In an attempt to write entries (and with a little push from ZJ) covering topics trending in China, this entry will discuss a recently-launched TV series covered in the Chinese and Western press.
历史转折中的邓小平, roughly translated as Deng Xiaoping at History’s Crossroads, aired on Aug. 8 on CCTV and its digital counterpart. My husband’s watching the 48 episode series online, released as part of commemorating the 110th birthday of Deng Xiaoping, which happens to be today. The Wall Street Journal’s China Real Time Report gives a thorough synopsis of the biopic’s premise and why it’s worthy of our attention:
The series depicts Deng Xiaoping’s life story from 1976 to 1984. While the concept of movies and shows that glamorize and laud the lives of past Chinese Communist Party leaders is nothing new, this show is unusual in that the history it reflects is quite recent. Many in China are deeply familiar with this recent history—a period of time that remains somewhat contentious, though Mr. Deng himself is widely respected.
Another point worth praising about the series is that it doesn’t try to pretend Deng Xiaoping was perfect. Traditionally, producers of works involving state leaders have tried to define such individuals by the greatness of the history that surrounds them. By contrast, CCTV’s show offers more individual, intimate details about Mr. Deng’s life. After all, leaders are also human beings, with ordinary peoples’ emotions. Back in the day, producers used to think that presenting such details might damage the official image of leaders. But when people watch movies or TV, they want to see a real person and a real part of history.
Deng Xiaoping at History’s Crossroads has made a breakthrough here. At the end of the day, hiding truths makes it easier for future generations to forget the lessons from history, meaning that it’s far more likely they’ll repeat the mistakes of their predecessors.
In our discussions of the series, ZJ has emphasized a similar point. It openly discusses contemporary history with the first episode covering the ousting and arresting of the “Gang of Four.” The series also credits, for the first time a group called the 8341, or “imperial guards,” under Hua Guofeng and Ye Jianying‘s command, (Ye, at the time is Minister of National Defense and usurper of power) as responsible for secretly arresting the “Gang of Four.”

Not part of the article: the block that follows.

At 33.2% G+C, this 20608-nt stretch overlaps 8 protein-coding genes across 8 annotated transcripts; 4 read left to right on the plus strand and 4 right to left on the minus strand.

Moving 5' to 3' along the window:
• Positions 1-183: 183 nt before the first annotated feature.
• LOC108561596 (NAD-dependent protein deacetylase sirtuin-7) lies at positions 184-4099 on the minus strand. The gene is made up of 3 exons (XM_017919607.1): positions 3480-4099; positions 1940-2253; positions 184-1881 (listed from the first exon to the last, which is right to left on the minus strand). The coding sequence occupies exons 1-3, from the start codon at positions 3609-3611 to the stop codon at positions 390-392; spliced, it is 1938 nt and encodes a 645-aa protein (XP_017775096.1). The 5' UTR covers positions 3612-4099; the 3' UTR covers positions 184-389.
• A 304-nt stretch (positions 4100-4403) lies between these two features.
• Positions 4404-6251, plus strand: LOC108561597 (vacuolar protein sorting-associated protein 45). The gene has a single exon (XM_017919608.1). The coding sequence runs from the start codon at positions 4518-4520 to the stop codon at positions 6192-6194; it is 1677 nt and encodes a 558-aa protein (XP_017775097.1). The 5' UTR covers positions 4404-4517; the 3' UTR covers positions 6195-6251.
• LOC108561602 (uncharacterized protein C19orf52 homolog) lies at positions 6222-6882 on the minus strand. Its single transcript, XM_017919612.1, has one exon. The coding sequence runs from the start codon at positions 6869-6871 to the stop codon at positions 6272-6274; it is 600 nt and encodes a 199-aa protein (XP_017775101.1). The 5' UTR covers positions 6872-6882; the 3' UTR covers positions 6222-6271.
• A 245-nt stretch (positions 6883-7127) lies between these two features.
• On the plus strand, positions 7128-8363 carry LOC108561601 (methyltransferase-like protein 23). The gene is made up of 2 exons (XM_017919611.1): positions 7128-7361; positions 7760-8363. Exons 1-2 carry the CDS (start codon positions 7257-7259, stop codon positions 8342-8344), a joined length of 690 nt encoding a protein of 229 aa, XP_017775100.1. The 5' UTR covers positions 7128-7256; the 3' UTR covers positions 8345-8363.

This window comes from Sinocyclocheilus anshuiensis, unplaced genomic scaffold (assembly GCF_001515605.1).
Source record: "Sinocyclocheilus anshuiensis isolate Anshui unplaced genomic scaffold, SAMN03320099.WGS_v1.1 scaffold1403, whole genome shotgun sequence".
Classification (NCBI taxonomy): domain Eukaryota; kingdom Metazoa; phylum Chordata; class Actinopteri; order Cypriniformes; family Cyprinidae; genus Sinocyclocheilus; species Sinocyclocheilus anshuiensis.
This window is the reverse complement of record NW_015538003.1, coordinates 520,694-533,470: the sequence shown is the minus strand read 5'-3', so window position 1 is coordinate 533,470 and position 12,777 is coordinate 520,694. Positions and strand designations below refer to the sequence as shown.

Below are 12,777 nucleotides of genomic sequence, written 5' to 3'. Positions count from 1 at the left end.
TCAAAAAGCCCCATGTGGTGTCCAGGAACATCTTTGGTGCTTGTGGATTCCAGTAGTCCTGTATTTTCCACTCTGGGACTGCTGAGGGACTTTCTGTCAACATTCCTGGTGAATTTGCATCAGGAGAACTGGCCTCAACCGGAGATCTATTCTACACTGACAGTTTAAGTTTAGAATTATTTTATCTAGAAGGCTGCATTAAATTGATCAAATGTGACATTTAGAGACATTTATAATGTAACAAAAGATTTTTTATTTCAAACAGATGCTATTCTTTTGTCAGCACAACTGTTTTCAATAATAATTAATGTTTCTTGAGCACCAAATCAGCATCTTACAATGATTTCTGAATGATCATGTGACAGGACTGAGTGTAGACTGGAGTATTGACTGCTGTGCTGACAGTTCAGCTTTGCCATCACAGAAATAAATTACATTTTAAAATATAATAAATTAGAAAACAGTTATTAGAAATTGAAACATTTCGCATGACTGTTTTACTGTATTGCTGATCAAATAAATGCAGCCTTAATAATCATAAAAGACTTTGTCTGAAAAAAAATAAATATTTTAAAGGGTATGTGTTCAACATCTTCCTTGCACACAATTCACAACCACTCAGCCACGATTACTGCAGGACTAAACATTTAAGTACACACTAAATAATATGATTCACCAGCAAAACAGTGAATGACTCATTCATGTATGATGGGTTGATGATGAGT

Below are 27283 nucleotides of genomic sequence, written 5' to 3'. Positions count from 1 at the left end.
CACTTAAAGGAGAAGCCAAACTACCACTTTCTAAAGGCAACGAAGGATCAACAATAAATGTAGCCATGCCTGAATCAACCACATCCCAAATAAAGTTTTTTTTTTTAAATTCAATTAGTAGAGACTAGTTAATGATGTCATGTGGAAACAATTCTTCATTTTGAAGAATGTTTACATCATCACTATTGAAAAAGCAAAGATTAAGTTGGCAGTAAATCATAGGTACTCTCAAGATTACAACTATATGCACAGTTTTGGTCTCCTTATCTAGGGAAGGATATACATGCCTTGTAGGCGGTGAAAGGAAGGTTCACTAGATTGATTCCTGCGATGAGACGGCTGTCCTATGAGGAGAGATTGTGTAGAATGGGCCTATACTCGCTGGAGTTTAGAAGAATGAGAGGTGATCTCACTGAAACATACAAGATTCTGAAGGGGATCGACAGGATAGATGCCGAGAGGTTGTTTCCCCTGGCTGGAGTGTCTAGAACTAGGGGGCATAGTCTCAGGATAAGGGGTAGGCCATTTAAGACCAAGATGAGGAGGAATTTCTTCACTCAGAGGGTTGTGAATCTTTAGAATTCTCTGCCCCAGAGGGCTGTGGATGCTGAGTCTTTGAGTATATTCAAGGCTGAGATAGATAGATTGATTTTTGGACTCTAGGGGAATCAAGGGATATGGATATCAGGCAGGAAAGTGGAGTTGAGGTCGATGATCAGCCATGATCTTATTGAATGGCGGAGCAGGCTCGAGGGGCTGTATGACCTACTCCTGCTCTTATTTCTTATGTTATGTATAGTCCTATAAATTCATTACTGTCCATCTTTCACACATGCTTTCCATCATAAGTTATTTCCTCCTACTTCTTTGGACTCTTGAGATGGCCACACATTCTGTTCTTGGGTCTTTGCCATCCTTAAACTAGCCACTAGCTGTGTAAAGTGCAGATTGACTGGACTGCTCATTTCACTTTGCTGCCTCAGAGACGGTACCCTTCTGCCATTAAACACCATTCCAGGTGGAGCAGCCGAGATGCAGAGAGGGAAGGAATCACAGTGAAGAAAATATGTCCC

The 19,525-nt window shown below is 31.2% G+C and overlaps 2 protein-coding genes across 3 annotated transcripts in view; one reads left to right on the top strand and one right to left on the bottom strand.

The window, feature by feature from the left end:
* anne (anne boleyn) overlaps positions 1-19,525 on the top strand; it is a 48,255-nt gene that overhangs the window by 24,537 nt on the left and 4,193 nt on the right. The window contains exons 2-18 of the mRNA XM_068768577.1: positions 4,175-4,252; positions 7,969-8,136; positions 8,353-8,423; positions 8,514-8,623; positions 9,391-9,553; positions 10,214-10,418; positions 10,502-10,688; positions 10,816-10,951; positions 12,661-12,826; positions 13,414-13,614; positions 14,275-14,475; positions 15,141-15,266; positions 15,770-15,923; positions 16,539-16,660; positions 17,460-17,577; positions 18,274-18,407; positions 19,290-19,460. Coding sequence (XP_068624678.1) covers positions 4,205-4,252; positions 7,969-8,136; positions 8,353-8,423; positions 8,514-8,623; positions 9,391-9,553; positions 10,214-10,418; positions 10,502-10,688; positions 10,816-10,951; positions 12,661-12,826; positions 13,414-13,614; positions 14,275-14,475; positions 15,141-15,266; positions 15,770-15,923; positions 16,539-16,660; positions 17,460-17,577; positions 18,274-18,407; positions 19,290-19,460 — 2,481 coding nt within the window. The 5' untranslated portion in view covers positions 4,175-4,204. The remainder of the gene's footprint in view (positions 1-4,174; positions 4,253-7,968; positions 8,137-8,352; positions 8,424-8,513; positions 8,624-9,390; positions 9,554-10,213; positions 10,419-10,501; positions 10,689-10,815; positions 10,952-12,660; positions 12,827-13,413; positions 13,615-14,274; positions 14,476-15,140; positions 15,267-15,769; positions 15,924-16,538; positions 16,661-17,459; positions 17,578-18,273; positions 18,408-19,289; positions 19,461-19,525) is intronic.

It’s also the first time a TV drama has included Hua Guofeng, who initially succeeded Mao, as well as Hu Yaobang, the reformist general secretary of the party who was later ousted. History’s Crossroads reveals the factions that existed and still exist within the Communist Party of China, exemplifies how Deng outmaneuvered his political opponents, proposed new schools of thoughts without discrediting Mao and encouraged public criticism of the Cultural Revolution.
The series airs Deng’s announcements of political rehabilitations of individuals who were scorned as capitalists or stinking intellectuals during the Cultural Revolution, and his reinstating of the Gaokao in 1978, helping China to cultivate intelligentsia. It displays Deng’s meetings with Carter’s envoys, the first CPC leader to reestablish diplomatic relations with the United States, travel to the US to meet with President Carter, his meetings with Margaret Thatcher, his handling of the British hand over of Hong Kong, the endless economic reforms Deng instituted, and references Deng’s coinage of China as “one country, two systems.” ZJ adds that Zhao Ziyang, preceded by Hua Guofeng, receives a mention in the series, albeit no credits. Lastly, it exemplifies that this period of Deng’s life shaped China as the economic giant of today.
The ever critical Western media points out that the biopic’s release does not merely coincide with the 110th birthday of Deng, but also pushes the parallels between Xi Jinping’s economic and political reforms and those of Deng’s. These parallels have not gone unnoticed by savvy Chinese netizens. ZJ concludes that the series serves as a symbol of support for Xi’s reform and anti-corruption policies as the country is also at a crossroads.
On Weibo, influencers are using the biopic as an example to plead for social media’s ability to open up and have as much freedom to discuss topics of any “sensitive” nature.
If you’re interested in history, learning or brushing up on Chinese related to politics and history, and picking up bits and pieces of Sichuan dialect, the series can be viewed in the United States here.